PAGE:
Carbon monoxide poisoning was sited in a number of examples. One extended family that lived in a large old house reported feeling weak, being held down in bed, hearing strange voices in the night, among other strange phenomena. After calling in experts they found that the furnace in their haunted home was pumping out carbon monoxide. After it was fixed, they were fine. This sounded reasonable to me, so I logged off the computer and went to Home Depot and bought a few carbon monoxide detectors. After a couple of days, they found no evidence that we have a problem.

Mold. A few experts report finding toxic molds in some reportedly haunted houses, molds that produce symptoms such as irrational fear and dementia, but there was no universal conclusion. My crawlspace is dry and I have never seen evidence of mold in our house, so I’m crossing this one off the list.

Infrasound — sounds just below the typical human hearing threshold of 20 hertz. A number of citations for infrasound circulate in ghostbusting circles. “Other environmental explanations for ghostly phenomenon include low-frequency sound waves (infrasound), said to cause feelings of nervousness and discomfort and vibrations in the eye which can produce illusions.” I walked around the house trying to find something that might operate in the ultrasound range. Other than the furnace or the air conditioner, which were not running when I experienced my visions, were the only possibilities. Take it off the list.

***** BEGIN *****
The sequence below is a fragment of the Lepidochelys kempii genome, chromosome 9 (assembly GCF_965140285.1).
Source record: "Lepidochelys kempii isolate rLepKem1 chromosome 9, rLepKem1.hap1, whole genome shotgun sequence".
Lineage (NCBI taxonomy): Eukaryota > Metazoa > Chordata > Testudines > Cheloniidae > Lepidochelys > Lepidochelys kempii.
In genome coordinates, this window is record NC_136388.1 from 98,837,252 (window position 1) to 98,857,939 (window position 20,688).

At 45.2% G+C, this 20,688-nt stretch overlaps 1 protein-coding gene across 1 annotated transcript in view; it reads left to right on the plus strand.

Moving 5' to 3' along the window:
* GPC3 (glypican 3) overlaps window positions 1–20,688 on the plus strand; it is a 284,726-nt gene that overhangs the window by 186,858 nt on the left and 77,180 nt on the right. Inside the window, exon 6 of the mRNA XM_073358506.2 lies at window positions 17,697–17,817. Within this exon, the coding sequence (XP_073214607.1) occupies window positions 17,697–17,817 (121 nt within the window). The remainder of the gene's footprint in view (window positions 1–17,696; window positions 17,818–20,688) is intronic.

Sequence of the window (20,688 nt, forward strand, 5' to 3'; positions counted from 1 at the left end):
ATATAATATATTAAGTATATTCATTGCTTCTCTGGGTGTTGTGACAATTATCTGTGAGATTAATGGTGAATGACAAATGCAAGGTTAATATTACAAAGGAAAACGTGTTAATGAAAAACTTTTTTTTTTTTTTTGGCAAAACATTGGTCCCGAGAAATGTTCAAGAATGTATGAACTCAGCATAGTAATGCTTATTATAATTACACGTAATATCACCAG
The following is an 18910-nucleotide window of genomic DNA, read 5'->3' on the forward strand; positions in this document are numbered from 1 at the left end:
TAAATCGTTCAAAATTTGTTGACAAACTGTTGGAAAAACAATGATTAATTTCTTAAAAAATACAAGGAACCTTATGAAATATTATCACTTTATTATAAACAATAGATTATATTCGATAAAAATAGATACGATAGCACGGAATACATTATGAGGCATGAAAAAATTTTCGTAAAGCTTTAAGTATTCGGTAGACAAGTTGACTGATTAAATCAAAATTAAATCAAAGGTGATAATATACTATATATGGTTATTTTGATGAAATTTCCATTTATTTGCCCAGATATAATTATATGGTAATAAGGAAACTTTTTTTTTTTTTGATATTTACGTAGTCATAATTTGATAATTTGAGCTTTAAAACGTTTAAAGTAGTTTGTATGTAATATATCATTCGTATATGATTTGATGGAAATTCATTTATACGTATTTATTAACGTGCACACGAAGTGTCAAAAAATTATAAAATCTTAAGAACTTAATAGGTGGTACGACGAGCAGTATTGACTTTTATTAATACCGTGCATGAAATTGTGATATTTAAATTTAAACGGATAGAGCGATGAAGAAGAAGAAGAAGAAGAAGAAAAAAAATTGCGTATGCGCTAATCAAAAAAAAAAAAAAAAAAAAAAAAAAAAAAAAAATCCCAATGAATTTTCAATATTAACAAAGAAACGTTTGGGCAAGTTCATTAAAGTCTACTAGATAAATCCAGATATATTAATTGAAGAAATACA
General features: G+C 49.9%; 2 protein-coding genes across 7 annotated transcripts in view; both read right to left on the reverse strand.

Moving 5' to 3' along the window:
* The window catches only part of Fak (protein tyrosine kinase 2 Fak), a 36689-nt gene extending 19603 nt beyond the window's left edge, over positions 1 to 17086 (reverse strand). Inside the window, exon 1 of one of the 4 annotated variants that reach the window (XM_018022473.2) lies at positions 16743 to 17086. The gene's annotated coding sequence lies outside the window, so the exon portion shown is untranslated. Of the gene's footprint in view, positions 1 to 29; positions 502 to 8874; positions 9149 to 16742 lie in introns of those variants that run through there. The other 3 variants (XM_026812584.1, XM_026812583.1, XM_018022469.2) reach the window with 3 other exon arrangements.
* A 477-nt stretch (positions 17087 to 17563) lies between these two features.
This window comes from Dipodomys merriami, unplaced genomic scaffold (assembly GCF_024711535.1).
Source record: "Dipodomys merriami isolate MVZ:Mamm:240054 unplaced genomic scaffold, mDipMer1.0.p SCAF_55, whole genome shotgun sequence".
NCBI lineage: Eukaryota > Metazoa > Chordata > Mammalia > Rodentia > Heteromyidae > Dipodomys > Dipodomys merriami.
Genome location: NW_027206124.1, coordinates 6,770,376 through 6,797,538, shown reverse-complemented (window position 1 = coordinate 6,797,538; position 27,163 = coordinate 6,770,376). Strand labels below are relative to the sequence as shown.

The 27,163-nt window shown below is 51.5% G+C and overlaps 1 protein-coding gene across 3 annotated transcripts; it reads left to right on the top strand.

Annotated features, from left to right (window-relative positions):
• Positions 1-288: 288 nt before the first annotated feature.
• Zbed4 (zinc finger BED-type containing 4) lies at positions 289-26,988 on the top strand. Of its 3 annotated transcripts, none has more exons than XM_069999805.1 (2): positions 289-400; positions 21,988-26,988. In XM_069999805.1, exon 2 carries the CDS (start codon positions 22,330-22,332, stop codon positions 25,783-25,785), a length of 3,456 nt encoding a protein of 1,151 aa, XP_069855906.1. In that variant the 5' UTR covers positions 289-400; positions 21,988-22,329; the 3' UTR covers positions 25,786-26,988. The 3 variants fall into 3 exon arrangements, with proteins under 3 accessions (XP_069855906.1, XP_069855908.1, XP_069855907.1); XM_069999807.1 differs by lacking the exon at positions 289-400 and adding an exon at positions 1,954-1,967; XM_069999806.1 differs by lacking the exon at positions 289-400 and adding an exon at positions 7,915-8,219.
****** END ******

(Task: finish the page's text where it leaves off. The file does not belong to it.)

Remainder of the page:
Fluctuations in the electronic field. “Persinger and his colleagues reported on the strange case of a teenage girl who said she’d been impregnated by the Holy Spirit and felt the invisible presence of a baby on her left shoulder. The girl had experienced a brain injury earlier in her life, the researchers wrote, but the trauma wasn’t the sole reason for the religious visitation: Next to the girl’s bed was an electric clock that generated magnetic pulses similar to those used to trigger seizures in epileptic rats. Once the clock was removed, the feelings of a presence vanished.” I unplugged my bedside alarm clock for several nights. I noticed no difference in anything other than I had no idea what time it was when I got up in the middle of the night to go to the bathroom.

Those were the most oft-cited possibilities, aside from this catch-all line: “They are also associated with mental conditions that affect the brain, including epilepsy, stroke, migraine and cancer.” Well, I guess I could be afflicted with any of these possibilities, but rather than check into the Mayo Clinic for an evaluation, I’m going to take these physical conditions off the list as well.

I’m crazy. That seems to be the most reasonable possibility (other than drunkenness) but until someone tells me I need to wash my hair (see last entry, number 11, for an explanation) I’m going to reject that one as well.